}
}
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src/BackwardsTextTransform.js

For a few transforms we need to not just map the characters, but also flip the order. Some classic inheritance can do that. It's been a while since I last needed to use class inheritance in JavaScript, it's such an unpopular feature these days.

import {ucs2} from "punycode/"
import TextTransform from "./TextTransform.js"

export default class BackwardsTextTransform extends TextTransform {
  apply(text) {
    let result = []
    let utext = ucs2.decode(text)
    for (let c of utext) {
      if (this.cmap[c]) {
        result.push(this.cmap[c])
      } else {
        result.push(c)
      }
    }
    result.reverse()
    return ucs2.encode(result)
  }

  get debug() {
    let keys = Object.keys(this.cmap)
    keys.sort((a, b) => (a - b))
    let values = keys.map(i => this.cmap[i])
    values.reverse()
    return ucs2.encode(values)
  }
}
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src/App.svelte

The app has two inputs - a checkbox for displaying debug values, and text you want to transform. Then it loops through all the transforms and displays the results.

<script>
  import TransformedText from "./TransformedText.svelte"
  import TransformDebugger from "./TransformDebugger.svelte"
  import TextTransforms from "./TextTransforms.js"

  let text = "Happy New Year 2022!"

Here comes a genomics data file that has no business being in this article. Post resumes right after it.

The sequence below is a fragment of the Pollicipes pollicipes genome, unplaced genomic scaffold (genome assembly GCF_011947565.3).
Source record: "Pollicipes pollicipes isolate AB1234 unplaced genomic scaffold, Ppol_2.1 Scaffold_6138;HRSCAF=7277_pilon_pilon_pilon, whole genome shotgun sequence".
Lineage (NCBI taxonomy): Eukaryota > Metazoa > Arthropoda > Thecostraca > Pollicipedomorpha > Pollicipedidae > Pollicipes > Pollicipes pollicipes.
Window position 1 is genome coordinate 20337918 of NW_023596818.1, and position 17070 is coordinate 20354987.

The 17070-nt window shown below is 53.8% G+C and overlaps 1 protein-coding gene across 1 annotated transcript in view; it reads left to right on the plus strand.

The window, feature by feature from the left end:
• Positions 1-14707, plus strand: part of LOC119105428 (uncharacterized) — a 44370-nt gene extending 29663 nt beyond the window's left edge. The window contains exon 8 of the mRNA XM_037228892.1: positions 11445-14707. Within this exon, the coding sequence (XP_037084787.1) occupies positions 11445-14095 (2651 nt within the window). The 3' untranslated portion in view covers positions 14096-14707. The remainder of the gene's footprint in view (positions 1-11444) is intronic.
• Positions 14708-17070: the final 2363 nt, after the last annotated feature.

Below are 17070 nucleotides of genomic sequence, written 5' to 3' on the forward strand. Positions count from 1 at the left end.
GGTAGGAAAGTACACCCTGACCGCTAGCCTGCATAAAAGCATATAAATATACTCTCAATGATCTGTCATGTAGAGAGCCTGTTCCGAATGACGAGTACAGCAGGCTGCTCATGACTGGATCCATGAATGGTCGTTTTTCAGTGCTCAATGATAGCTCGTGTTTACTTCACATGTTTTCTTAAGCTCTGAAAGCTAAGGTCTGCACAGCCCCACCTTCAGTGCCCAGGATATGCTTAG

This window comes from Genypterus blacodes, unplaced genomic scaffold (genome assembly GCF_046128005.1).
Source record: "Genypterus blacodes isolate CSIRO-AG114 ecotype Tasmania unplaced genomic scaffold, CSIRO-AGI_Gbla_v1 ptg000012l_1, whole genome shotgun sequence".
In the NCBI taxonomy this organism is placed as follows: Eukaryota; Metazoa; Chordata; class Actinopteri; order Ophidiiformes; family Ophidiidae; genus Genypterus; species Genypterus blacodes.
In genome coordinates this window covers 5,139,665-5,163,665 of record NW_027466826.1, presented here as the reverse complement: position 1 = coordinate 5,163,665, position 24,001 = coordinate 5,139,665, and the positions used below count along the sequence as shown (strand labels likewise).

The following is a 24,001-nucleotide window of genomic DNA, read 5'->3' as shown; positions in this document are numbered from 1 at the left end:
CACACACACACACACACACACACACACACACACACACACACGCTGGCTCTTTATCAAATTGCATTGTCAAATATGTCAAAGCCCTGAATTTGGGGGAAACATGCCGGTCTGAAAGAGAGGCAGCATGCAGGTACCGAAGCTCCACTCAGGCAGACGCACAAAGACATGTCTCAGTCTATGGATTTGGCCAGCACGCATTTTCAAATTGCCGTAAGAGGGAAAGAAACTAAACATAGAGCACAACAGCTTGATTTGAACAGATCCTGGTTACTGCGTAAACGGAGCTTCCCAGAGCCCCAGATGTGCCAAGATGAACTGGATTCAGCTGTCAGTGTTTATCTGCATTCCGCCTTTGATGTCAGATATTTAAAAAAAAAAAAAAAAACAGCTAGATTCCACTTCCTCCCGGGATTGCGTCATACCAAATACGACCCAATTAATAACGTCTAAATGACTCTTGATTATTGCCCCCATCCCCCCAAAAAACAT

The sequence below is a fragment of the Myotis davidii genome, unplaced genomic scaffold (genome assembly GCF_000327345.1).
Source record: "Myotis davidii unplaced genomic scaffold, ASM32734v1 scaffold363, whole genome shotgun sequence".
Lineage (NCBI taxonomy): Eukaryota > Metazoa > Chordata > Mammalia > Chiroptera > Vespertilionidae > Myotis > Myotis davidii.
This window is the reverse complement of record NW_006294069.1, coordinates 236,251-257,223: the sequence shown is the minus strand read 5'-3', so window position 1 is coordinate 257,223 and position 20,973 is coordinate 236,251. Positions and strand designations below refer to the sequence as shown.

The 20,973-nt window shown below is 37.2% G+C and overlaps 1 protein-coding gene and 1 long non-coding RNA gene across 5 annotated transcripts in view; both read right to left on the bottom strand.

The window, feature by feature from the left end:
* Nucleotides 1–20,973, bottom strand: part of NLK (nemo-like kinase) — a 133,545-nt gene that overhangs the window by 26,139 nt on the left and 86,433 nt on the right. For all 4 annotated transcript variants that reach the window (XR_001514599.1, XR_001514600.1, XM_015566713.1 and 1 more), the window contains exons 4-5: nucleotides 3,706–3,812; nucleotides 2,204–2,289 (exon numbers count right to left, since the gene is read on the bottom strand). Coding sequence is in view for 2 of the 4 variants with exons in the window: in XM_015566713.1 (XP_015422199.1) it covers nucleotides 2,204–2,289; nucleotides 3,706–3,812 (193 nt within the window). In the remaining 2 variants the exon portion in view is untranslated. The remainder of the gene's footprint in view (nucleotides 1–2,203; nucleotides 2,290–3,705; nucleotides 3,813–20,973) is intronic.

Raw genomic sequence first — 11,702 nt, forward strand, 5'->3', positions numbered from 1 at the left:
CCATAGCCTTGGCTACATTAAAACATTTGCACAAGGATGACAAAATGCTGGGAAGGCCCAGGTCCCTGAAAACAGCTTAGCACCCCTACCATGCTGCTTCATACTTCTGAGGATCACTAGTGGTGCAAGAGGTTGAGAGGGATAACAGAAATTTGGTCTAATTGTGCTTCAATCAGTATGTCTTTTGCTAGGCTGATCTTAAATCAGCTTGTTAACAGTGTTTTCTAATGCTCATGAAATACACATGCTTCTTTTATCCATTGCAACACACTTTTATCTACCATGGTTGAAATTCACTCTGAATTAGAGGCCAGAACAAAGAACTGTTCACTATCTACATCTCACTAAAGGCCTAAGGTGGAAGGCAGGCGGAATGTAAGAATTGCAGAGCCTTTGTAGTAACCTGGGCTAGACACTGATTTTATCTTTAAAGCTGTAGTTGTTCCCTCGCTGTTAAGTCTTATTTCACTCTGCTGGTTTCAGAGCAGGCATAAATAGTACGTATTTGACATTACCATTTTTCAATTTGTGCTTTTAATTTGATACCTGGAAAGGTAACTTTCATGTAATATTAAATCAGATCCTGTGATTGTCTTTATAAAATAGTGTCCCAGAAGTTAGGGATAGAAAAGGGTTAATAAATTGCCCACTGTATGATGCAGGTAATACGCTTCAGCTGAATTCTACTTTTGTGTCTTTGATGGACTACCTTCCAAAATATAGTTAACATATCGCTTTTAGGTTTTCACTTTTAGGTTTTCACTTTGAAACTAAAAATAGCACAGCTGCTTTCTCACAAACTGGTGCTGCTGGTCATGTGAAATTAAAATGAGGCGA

let debug = false
</script>

<div class="app">
  <header>Unicodizer!</header>
  <p>Text goes in. Fancy Unicode goes out. Enjoy.</p>

  <input bind:value={text} type="text">
  <p>
    <label>
      Debug mode
      <input bind:checked={debug} type="checkbox">
    </label>
  </p>

  {#if debug}
    <h2>Debug</h2>
    {#each TextTransforms as map}
      <TransformDebugger {map} />
    {/each}
  {/if}

  <h2>Fancy</h2>
  {#each TextTransforms as map}
    <TransformedText {map} {text} />
  {/each}
</div>

<style>
  :global(body) {
    background-color: #444;
    color: #fff;
  }

  .app {
    max-width: 80em;
    margin: auto;
    font-family: 'Noto Serif', serif;
  }

  input[type="text"] {
    width: 100%;
  }

  input[type="checkbox"] {
    margin-left: 1em;
  }

  header {
    font-size: 64px;
    text-align: center;
  }
</style>
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src/TransformedText.svelte

Very simple component to display transform name, and the output:

<script>
  export let map, text

  $: transformed = map.apply(text)
</script>

<div>
  {#if text !== transformed}
    <b>{map.name}</b>
    <div>{transformed}</div>
  {/if}
</div>

<style>
  div {
    margin-bottom: 1em;
  }
  b ~ div {
    margin-left: 1em;
  }
</style>
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src/TransformDebugger.svelte

And another one for displaying simple debug information. There's a bit of style duplication, but not enough to bother extracting it out.

<script>
  export let map
</script>

<div>
  <b>{map.name}</b>
  <div>{map.debug}</div>
</div>

<style>
  div {
    margin-bottom: 1em;
  }
  b ~ div {
    margin-left: 1em;
  }
</style>
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Results

To run this we need to start two terminals and do:

$ npm run dev
$ npx electron .
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And the results:

Episode 79 Screenshot

This is of course not what we want to tell the users - we'd like the users to be able to run it with a single click. In the next episode we'll try to package it.

As usual, all the code for the episode is here.